Muncie voters reject bus referendum; school officials say they can’t afford buses

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MUNCIE – The superintendent of Muncie Community Schools said he was disappointed a bus referendum failed because they cannot afford to pay for buses.

Sixteen percent of registered voters in Muncie voted last night. Of those registered voters, 53.89% voted against the referendum and 46.11% voted for it to pass. The referendum would have increased property taxes for the next seven years. Superintendent Tim Heller said the property tax increase would have guaranteed they had enough money to pay to keep their buses running. The school system needs more than $3 million a year to do that.

“When I walked into the building this morning at 6 o’clock, it was dark and a little bit depressing. It seem(ed) like you were going into the losing locker room of the World Series,” Heller said.

Heller said their buses will stop operating on June 4. For almost 40 years, M & M Bus Company has operated Muncie’s buses, but after June 4, about 90 people with the company will not have a job and 4,200 children will not have a bus to take them to and from school next year.

“We’re disappointed immensely because of the safety of our youngsters and they come first,” Heller said.

As soon as school officials realized they were in trouble, they filed a waiver with the state. Heller filed the waiver in order to cut back the number of years they are required to notify parents that buses will be terminated. The waiver was filed to decrease the number of years from 3 to 1 year; the state will hold a public hearing in Muncie regarding the waiver.

“If the waiver is approved (then) no, we do not have the funds (to move) from (the) general fund to (the) transportation fund,” Heller said.

Heller continued, “If they agree with that waiver, then we don’t have buses for next year. If they don’t, if there’s any kind of plan that we’re not aware of, I guess they’d give us that information”.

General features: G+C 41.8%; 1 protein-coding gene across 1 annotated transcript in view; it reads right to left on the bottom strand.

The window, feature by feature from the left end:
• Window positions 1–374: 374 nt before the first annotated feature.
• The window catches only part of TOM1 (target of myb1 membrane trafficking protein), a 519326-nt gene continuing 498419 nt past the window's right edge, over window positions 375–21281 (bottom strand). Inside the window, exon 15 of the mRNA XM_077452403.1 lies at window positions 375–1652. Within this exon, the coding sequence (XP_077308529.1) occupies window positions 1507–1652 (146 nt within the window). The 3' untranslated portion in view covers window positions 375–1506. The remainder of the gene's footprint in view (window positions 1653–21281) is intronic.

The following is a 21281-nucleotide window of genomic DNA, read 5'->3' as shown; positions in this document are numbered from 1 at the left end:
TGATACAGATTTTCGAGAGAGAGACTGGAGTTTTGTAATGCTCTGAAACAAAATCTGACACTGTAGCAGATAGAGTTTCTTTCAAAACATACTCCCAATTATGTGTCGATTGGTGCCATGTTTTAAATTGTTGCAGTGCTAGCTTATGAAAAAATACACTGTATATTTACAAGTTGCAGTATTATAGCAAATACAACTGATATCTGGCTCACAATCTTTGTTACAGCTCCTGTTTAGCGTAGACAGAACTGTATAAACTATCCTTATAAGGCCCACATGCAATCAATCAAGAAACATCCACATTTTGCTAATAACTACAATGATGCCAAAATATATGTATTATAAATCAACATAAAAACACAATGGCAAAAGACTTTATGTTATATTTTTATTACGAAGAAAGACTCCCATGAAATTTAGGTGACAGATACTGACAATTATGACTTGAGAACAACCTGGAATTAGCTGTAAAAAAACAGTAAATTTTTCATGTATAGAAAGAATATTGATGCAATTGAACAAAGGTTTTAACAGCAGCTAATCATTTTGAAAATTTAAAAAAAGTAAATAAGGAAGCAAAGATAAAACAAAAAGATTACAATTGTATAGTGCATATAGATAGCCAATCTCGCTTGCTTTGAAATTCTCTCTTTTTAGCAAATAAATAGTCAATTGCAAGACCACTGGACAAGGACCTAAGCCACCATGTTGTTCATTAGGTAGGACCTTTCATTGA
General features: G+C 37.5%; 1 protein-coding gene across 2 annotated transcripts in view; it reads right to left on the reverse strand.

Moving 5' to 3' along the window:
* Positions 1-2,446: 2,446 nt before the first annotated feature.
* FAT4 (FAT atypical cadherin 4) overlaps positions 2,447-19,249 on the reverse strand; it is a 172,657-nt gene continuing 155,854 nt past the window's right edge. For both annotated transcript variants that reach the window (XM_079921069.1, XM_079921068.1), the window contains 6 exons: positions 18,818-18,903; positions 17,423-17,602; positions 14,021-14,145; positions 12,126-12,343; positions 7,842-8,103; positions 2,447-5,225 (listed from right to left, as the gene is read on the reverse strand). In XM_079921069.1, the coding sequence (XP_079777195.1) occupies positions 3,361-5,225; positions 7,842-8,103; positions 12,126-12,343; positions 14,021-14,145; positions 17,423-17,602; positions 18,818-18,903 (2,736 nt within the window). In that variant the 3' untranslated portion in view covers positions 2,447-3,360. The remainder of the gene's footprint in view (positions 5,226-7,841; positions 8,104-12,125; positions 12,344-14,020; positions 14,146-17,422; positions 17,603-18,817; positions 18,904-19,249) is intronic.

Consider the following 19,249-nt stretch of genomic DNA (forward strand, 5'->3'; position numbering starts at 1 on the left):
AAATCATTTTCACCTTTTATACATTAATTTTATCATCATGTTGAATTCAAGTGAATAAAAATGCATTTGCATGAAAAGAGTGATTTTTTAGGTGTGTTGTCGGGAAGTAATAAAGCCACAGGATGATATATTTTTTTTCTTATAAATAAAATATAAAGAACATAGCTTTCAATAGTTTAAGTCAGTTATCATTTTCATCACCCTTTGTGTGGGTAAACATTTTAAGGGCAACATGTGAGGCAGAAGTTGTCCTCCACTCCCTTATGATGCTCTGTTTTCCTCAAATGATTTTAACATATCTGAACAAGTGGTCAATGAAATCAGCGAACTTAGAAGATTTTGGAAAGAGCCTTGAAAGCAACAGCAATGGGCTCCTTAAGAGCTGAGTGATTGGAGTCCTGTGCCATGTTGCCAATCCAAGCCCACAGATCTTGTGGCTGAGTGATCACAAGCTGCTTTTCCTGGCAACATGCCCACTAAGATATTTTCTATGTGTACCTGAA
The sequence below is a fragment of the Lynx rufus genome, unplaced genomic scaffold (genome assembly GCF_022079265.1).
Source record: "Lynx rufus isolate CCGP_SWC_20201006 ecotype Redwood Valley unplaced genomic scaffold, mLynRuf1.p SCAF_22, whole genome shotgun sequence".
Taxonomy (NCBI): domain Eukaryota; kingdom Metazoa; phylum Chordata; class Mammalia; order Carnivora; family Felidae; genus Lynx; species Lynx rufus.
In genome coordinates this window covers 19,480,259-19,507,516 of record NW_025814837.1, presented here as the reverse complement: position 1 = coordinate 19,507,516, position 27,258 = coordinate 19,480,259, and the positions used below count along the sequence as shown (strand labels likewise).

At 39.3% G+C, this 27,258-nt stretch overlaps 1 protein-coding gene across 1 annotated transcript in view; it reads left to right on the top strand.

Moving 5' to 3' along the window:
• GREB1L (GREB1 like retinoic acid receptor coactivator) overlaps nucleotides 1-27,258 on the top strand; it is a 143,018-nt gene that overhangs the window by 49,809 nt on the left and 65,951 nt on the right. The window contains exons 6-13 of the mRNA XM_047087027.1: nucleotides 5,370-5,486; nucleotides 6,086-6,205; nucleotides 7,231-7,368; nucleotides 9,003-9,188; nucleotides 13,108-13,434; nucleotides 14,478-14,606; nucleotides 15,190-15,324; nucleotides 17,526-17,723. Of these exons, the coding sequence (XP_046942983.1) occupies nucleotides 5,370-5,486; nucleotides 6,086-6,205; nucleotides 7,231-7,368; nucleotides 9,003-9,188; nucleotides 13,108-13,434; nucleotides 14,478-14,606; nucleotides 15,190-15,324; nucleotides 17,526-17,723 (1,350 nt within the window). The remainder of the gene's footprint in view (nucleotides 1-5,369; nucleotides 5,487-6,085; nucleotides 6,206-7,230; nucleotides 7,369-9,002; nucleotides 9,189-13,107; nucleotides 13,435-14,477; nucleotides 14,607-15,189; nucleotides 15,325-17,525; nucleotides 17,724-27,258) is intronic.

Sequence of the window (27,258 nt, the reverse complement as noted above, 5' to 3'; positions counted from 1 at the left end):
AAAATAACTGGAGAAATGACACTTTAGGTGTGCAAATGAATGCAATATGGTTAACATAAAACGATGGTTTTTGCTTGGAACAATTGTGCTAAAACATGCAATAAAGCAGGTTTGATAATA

School officials said they did everything they could to avoid the situation. Heller pointed to tax caps, and said they couldn’t keep their buses running even if the state ordered them to.

“We do not have a choice. We don’t. Now if they find some relief for us that’s out of our control,” Heller said.

Many bus drivers campaigned for people to support the referendum. They’re considering petitioning to stop the waiver from passing. Stacy Walker, a driver with two children who will start kindergarten next year, said the decision directly affects them.

“I’m numb. Honestly, I still….I don’t think it (has) actually hit me as much as it has some other people,” Walker said.

Teresa Clements is another bus driver whose children would be affected. Clements doesn’t know what she’s going to do and said she’s trying not to think about the possibility of losing her job.

“I’m not quite sure. I’m trying not to look down that road yet because I still, like I said, have hope,” Clements said.

Many people, like Clements and Walker, are hopeful they will keep their jobs and students will have buses next year.

“I’m a hopeful person and I am kind of hoping that something somewhere will change,” Walker said.

Heller said their school system is facing another important issue: the possibility of merging schools. In mid-November, the school board will look at how many buildings they have and whether they need all of them. Walker said she believes voters were tricked into thinking they should vote against the referendum in order to save a school.

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